Uber’s Self-Driving Car Didn’t Know Pedestrians Could Jaywalk
The software inside the Uber self-driving SUV that killed an Arizona woman last year was not designed to detect pedestrians outside of a crosswalk, according to new documents released as part of a federal investigation into the incident. That’s the most damning revelation in a trove of new documents related to the crash, but other details indicate that, in a variety of ways, Uber’s self-driving tech failed to consider how humans actually operate.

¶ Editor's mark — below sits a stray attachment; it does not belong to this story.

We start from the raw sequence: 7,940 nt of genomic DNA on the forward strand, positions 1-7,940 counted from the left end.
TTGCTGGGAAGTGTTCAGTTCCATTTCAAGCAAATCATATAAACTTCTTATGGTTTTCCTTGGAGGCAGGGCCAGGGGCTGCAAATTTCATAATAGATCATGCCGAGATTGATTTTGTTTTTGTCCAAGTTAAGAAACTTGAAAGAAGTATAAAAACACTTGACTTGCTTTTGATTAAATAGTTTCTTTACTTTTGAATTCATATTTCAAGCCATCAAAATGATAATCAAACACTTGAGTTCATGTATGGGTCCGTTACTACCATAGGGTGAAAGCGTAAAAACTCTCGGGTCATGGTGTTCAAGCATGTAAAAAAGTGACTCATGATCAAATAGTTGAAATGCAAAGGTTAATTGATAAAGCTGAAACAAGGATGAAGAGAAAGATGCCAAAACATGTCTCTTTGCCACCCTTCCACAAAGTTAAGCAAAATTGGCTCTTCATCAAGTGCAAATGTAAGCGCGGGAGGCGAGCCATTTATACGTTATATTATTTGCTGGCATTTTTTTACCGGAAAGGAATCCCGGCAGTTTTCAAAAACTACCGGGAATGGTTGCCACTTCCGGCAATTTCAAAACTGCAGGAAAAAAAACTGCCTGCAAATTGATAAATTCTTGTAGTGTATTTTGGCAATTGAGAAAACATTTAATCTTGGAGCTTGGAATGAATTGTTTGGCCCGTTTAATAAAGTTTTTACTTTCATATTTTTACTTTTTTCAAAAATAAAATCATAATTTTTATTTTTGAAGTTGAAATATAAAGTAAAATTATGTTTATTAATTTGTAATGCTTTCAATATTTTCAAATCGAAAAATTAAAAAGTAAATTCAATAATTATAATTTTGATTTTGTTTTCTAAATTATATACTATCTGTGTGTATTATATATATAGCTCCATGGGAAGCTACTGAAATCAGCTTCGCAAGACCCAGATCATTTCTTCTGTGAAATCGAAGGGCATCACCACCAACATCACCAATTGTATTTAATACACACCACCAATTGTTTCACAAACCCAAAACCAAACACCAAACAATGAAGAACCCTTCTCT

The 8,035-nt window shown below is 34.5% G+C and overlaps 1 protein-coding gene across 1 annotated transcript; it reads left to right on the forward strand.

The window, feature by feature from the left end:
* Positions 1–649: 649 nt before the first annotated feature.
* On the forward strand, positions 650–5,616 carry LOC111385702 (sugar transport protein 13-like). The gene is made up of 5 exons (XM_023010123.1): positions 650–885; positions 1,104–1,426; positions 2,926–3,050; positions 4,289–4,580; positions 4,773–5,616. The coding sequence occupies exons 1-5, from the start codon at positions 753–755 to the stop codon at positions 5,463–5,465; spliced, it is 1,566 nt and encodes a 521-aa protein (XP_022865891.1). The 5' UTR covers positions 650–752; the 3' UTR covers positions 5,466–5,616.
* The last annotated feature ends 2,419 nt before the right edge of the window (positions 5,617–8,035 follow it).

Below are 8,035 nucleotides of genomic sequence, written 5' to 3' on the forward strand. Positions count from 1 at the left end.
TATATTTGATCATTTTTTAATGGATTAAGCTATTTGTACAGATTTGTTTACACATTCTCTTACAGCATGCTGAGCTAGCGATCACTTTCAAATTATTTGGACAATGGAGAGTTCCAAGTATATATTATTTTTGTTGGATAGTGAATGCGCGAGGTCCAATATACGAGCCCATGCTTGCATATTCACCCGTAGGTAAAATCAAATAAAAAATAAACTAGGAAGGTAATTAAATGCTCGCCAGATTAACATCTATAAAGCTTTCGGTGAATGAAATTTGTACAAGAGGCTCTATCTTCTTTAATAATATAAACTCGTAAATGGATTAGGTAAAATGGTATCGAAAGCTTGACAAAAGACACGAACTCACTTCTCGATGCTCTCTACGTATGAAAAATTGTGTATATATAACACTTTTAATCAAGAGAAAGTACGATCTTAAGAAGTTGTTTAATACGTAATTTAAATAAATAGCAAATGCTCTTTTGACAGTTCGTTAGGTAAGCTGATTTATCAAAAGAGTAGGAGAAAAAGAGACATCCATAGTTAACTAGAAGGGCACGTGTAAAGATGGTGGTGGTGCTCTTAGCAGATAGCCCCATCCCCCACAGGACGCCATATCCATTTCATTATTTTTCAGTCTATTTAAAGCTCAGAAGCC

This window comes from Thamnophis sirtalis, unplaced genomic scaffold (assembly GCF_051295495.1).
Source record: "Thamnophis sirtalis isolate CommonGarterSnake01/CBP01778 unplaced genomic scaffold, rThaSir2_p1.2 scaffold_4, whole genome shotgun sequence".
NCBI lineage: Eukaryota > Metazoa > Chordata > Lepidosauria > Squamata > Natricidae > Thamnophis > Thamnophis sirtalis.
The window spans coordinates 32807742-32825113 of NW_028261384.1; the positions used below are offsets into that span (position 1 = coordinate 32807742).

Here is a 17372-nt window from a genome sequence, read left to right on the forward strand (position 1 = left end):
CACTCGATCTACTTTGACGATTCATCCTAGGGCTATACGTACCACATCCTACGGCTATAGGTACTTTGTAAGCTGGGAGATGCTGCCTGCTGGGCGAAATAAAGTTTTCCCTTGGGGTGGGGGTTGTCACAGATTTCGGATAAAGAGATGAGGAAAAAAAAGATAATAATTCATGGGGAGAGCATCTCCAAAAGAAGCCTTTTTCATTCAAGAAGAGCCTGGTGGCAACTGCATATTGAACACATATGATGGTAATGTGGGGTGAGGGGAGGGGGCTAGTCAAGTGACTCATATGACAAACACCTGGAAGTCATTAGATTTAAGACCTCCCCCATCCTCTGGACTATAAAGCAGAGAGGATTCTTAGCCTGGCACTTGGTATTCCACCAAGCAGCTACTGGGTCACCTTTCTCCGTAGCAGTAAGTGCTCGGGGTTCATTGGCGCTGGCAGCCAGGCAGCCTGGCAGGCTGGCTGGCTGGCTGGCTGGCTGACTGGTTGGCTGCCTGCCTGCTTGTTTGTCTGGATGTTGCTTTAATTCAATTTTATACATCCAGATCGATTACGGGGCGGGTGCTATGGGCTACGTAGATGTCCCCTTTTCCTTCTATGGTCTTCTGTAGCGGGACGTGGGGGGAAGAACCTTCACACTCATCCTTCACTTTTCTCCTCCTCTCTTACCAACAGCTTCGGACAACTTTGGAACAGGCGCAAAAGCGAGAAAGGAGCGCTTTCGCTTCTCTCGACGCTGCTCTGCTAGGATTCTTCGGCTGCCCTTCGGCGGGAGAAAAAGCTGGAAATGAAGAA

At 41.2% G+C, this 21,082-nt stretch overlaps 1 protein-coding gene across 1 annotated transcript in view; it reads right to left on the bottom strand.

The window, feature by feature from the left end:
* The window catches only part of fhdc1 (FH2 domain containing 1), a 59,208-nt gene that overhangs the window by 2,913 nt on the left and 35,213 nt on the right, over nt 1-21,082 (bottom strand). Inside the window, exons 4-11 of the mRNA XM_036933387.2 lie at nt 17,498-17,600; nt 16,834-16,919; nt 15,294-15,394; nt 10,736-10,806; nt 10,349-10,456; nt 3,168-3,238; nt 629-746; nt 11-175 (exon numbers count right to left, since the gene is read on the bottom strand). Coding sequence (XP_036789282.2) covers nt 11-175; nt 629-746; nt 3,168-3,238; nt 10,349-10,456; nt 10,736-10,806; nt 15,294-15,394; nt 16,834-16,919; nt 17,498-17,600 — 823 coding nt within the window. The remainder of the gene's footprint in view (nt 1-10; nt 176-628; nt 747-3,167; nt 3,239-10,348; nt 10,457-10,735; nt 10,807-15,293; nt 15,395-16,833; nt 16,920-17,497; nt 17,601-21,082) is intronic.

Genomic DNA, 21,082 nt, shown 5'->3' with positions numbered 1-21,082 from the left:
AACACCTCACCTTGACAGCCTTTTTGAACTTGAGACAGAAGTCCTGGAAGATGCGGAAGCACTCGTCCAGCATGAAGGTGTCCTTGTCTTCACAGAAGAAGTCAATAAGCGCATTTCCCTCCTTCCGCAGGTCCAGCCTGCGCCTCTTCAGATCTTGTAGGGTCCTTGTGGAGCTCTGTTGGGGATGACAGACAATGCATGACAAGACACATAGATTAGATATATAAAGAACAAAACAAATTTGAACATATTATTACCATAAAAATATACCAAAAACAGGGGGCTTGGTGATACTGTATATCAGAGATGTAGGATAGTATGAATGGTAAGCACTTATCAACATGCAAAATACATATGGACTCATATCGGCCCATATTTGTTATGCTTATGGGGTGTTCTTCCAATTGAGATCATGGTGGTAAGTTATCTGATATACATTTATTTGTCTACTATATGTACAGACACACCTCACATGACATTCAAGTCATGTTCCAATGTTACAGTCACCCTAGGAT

The National Transportation Safety Board, an independent government safety panel that more often probes airplane crashes and large truck incidents, posted documents on Tuesday regarding its 20-month investigation into the Uber crash. The panel will release a final report on the incident in two weeks. More than 40 of the documents, spanning hundreds of pages, dive into the particulars of the March 18, 2018 incident, in which the Uber testing vehicle, with 44-year-old Rafaela Vasquez in the driver's seat, killed a 49-year-old woman named Elaine Herzberg as she crossed a darkened road in the city of Tempe, Arizona. At the time, only one driver monitored the experimental car’s operation and software as it drove around Arizona. Video footage published in the weeks after the crash showed Vasquez reacting with shock during the moments just before the collision.